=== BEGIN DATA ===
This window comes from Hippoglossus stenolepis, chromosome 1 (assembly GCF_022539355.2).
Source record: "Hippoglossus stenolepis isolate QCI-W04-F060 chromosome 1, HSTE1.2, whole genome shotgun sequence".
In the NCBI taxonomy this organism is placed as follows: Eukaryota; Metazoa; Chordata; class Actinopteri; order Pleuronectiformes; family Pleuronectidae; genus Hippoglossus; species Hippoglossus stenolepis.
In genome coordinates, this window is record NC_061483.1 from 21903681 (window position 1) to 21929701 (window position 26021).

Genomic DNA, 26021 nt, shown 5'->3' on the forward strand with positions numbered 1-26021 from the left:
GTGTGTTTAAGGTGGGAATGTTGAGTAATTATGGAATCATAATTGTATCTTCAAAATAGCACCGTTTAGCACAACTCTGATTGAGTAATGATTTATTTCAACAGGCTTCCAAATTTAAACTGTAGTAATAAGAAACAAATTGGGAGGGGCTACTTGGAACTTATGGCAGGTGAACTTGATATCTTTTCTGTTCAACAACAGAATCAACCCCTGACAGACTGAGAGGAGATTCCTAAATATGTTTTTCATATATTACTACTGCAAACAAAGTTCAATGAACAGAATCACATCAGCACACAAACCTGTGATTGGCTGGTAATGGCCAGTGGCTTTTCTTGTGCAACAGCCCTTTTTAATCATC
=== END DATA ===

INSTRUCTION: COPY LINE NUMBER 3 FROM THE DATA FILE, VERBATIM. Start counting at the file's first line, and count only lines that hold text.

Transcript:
In the NCBI taxonomy this organism is placed as follows: Eukaryota; Metazoa; Chordata; class Actinopteri; order Pleuronectiformes; family Pleuronectidae; genus Hippoglossus; species Hippoglossus stenolepis.